Ports today work in a very competitive environment. There are many reasons for this. The ports are chasing fewer ships: a single container ship in 2003 does the work that in the 1960s required a dozen conventional cargo ships. Because the ships are bigger, ports need to deepen their water access and provide bigger facilities. Many ports have lost their traditional trade, such as exporting coal, and have to compete for other cargoes. Owners and shippers expect their ships to be turned round in the shortest possible time.
UK ports also face competition from Europe. A container unloaded from an ocean-going ship in Rotterdam can be hoisted onto a smaller ship or onto a train or truck and be in the UK next day. The motorway network means that goods can be carried very quickly, so a shipper does not necessarily use his nearest port.
`Seven Seas Bridge` container ship at Southampton Container Terminal
The British ports that have been most successful in competing for container traffic are Southampton and Felixstowe. They have had to continually expand to provide deeper water and bigger berths for container ships, which continue to grow in size. This has required expensive dredging of the approach channels. Extra quay space is needed to store containers because the ships cannot be kept waiting.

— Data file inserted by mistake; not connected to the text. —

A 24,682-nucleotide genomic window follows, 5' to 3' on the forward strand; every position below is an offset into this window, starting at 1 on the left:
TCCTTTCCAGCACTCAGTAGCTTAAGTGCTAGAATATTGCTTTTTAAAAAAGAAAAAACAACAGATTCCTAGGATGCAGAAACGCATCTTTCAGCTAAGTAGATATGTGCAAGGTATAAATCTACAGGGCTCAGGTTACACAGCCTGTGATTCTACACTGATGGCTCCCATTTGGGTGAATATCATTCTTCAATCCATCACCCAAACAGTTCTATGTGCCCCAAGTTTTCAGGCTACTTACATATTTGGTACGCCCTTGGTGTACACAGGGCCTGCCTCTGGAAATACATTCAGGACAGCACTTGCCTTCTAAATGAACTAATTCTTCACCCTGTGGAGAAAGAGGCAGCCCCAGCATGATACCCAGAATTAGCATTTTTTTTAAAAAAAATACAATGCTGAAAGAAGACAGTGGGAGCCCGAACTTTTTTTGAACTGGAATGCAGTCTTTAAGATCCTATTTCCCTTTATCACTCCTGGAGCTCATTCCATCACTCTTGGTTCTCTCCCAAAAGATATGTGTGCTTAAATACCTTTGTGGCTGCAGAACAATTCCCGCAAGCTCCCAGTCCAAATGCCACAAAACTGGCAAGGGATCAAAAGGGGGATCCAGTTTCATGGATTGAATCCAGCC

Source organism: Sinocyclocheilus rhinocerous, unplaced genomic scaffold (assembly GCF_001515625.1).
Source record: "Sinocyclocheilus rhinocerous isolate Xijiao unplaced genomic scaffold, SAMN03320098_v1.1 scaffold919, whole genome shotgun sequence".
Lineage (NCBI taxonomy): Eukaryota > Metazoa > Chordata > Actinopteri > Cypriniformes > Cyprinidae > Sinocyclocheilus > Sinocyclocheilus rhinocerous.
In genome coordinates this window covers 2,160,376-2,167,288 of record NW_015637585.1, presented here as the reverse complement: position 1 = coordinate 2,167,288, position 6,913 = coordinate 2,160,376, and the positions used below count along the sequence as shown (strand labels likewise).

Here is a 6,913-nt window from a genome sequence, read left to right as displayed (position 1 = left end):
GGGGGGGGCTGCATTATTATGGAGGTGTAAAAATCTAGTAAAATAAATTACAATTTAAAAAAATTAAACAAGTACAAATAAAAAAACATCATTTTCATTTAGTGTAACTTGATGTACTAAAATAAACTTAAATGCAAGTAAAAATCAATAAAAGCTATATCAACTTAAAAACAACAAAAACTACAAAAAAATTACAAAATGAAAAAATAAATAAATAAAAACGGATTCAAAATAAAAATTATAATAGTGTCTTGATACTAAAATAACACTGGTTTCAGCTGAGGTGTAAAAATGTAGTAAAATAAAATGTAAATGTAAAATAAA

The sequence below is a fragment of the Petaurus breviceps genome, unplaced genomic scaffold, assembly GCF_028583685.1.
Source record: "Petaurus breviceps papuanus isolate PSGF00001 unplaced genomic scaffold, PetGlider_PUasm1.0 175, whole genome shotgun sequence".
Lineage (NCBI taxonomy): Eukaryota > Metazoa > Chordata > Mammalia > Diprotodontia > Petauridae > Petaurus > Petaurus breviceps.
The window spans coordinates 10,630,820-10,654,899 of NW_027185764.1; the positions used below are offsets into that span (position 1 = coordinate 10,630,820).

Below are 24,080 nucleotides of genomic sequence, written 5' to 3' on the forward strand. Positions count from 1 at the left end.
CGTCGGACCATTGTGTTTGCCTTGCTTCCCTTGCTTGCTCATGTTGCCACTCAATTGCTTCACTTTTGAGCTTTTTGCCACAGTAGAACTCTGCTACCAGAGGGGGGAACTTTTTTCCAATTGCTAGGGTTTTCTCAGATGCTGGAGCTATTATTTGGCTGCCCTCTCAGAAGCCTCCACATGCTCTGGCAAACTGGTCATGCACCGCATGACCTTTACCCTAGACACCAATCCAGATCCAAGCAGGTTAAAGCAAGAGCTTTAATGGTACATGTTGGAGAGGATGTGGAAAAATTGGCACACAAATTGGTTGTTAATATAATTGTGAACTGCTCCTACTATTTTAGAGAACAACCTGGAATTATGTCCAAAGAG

Plans for expansion have brought ports into conflict with bodies concerned about protecting the environment. For instance, it is argued that dredging may mean birds lose feeding grounds on mud banks. The port might respond by providing other areas for birds to feed, perhaps on what once were fields. There are also concerns about pollution. With more ships using the port, the chance of oil or dangerous cargo being spilt increases. On the other hand, water transport is easily the least harmful to the environment. It is very fuel efficient, reducing use of fossil fuel and minimising emission of greenhouse gases. Often, it falls to the government to make the difficult decision about letting port development go ahead.
Ports have a fascinating history, linked closely with trade, geography, inland transport and industry. They have a vital role in the country`s economy, and invariably become particularly important at times of war. They also have an exciting future, although not without controversy about their expansion.